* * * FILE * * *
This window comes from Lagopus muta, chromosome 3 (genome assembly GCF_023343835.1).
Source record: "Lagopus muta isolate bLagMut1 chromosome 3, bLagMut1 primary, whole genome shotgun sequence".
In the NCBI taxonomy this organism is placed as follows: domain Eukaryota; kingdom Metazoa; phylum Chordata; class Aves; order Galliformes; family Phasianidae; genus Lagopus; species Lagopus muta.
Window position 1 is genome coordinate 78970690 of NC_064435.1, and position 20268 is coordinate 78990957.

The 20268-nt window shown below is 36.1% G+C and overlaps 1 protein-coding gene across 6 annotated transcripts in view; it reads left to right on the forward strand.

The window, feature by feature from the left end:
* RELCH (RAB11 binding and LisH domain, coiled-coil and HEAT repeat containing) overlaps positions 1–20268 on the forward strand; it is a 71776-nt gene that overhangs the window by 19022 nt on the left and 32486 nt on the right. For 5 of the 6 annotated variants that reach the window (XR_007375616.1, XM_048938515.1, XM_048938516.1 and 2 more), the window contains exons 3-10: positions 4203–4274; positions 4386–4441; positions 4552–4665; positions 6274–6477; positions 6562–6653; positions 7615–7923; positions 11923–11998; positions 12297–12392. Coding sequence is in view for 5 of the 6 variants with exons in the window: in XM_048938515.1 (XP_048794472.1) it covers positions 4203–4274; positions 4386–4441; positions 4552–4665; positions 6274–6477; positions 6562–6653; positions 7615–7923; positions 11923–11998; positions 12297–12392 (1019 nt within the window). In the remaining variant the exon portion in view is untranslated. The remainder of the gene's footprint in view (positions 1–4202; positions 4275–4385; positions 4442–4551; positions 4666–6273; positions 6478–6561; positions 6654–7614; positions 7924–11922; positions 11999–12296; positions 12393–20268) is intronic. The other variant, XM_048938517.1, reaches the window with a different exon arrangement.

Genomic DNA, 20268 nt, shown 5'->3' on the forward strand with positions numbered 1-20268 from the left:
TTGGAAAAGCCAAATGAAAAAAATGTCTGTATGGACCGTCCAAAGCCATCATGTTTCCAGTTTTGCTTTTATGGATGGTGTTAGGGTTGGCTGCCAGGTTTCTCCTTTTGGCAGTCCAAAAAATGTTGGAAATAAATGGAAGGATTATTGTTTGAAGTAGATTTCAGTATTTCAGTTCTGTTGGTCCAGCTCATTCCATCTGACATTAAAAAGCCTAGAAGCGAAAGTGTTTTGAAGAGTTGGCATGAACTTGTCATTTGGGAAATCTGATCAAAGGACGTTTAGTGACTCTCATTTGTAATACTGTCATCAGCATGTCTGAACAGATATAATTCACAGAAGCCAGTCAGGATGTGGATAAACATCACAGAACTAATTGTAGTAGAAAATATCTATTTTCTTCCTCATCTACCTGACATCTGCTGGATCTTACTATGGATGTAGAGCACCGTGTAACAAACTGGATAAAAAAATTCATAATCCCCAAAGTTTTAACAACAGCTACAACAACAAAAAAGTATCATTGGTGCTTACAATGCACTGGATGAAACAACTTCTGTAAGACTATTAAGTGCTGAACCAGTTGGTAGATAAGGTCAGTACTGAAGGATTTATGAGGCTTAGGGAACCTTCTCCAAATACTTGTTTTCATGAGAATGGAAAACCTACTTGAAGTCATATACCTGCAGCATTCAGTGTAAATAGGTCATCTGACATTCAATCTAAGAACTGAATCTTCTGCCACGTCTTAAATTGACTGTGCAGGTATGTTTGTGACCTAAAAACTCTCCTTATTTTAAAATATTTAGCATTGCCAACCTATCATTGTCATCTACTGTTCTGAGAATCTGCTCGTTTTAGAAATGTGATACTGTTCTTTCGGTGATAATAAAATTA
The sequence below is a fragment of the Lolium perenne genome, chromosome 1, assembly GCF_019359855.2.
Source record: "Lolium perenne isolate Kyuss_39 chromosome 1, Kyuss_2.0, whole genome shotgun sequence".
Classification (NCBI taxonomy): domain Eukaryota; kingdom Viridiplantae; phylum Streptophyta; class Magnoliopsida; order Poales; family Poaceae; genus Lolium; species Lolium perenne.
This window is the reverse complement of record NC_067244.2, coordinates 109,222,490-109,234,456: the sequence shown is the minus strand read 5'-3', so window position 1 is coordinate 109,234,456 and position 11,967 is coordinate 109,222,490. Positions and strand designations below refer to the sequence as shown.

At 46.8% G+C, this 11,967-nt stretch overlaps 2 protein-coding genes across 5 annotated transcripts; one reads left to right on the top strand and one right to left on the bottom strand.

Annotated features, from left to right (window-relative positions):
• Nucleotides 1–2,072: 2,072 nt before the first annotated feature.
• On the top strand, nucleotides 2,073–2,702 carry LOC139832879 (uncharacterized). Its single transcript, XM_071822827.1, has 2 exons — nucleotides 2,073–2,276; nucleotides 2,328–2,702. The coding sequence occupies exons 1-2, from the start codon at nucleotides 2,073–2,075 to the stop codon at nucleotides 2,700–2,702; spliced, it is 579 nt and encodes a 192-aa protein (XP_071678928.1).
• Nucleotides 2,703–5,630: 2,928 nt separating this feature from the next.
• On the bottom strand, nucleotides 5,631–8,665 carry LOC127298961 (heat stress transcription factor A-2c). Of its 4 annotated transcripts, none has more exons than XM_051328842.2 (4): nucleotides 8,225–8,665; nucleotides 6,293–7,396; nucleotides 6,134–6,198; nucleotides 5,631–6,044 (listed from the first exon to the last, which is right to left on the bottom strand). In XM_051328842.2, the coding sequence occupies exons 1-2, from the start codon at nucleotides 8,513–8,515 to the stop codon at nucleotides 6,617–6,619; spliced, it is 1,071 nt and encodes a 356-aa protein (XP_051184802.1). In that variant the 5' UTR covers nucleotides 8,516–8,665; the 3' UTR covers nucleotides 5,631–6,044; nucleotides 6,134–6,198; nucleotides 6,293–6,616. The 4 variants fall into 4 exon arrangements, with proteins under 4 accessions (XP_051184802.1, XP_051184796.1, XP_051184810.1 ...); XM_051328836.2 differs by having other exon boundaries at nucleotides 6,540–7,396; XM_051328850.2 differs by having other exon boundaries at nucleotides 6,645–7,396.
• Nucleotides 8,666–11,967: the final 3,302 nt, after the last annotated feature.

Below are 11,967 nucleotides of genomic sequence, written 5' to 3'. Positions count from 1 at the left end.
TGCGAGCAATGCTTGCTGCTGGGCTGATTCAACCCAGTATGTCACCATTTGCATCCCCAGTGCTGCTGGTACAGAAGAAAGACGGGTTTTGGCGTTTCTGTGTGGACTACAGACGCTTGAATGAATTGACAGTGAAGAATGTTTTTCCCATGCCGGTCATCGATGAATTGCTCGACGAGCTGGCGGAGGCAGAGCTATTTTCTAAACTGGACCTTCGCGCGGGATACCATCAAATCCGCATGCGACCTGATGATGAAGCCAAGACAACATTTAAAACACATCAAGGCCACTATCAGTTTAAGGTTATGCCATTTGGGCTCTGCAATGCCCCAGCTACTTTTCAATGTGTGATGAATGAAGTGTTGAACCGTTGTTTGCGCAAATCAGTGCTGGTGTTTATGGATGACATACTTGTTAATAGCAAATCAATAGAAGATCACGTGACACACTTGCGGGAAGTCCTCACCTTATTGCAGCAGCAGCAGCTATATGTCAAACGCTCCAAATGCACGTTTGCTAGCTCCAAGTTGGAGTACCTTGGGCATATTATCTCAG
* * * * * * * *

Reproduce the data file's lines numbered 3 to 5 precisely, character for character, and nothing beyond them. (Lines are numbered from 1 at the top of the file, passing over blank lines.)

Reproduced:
In the NCBI taxonomy this organism is placed as follows: domain Eukaryota; kingdom Metazoa; phylum Chordata; class Aves; order Galliformes; family Phasianidae; genus Lagopus; species Lagopus muta.
Window position 1 is genome coordinate 78970690 of NC_064435.1, and position 20268 is coordinate 78990957.

The 20268-nt window shown below is 36.1% G+C and overlaps 1 protein-coding gene across 6 annotated transcripts in view; it reads left to right on the forward strand.